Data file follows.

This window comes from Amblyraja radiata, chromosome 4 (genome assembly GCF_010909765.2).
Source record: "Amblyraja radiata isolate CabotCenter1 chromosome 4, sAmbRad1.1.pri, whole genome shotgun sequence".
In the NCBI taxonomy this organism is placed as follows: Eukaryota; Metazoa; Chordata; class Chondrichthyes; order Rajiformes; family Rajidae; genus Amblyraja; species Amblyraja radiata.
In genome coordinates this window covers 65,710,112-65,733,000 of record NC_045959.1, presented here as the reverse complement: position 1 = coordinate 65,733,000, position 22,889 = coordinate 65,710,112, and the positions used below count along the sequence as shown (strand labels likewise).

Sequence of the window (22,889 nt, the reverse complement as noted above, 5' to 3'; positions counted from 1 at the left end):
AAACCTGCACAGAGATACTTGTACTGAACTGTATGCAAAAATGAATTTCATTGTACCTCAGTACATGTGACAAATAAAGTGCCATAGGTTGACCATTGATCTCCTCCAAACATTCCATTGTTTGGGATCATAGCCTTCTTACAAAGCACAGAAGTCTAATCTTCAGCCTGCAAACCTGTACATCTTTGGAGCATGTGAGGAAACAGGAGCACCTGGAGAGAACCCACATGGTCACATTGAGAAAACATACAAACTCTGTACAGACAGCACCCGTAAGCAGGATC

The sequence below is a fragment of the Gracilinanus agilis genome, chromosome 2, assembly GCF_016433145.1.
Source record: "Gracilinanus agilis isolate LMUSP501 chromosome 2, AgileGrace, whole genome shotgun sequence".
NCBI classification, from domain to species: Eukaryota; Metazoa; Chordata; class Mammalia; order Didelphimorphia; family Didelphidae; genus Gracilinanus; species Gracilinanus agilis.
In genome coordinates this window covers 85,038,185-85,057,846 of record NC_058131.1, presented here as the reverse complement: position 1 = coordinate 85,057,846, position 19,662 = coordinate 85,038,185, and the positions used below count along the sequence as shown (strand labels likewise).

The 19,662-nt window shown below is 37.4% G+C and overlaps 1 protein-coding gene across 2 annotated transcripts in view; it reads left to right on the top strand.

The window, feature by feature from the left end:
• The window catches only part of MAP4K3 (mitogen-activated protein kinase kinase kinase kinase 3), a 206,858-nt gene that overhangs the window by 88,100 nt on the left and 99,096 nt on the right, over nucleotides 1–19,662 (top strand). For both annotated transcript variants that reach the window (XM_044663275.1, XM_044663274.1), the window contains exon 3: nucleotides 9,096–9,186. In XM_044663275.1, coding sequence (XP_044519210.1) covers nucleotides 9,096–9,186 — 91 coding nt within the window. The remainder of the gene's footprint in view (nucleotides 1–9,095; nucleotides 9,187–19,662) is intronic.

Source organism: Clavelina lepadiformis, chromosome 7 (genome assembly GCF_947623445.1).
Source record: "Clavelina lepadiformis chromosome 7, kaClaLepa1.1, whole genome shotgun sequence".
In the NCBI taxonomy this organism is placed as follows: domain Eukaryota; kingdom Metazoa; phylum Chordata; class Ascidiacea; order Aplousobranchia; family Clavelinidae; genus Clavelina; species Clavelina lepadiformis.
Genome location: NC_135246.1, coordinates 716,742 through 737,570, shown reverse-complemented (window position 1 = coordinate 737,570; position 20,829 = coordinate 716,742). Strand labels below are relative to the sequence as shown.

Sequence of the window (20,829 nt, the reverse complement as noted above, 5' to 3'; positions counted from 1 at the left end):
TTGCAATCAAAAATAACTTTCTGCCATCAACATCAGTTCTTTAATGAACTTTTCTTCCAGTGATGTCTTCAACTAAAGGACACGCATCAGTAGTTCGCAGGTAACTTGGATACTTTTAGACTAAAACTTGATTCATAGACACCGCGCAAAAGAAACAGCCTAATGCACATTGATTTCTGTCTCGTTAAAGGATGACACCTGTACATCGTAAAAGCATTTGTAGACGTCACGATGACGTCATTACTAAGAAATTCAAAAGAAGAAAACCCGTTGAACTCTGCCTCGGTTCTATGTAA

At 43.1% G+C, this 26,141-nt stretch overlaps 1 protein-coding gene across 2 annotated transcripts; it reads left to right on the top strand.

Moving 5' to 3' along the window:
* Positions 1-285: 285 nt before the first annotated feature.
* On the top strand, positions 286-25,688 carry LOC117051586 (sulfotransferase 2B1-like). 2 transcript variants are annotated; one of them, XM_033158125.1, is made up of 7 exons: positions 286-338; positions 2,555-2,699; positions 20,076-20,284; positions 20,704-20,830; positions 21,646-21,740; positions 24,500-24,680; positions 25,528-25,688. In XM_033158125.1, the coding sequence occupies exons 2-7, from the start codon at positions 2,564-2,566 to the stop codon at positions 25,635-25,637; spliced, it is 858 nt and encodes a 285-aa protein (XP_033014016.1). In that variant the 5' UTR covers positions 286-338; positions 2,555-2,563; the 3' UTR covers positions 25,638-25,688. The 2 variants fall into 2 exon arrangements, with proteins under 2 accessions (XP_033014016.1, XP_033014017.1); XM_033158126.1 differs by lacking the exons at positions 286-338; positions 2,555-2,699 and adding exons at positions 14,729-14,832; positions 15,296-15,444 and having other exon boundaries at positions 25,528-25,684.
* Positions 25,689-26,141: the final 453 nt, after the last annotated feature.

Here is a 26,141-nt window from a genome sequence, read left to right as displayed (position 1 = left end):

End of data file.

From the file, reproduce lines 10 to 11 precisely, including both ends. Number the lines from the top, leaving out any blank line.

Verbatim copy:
In genome coordinates this window covers 85,038,185-85,057,846 of record NC_058131.1, presented here as the reverse complement: position 1 = coordinate 85,057,846, position 19,662 = coordinate 85,038,185, and the positions used below count along the sequence as shown (strand labels likewise).

The 19,662-nt window shown below is 37.4% G+C and overlaps 1 protein-coding gene across 2 annotated transcripts in view; it reads left to right on the top strand.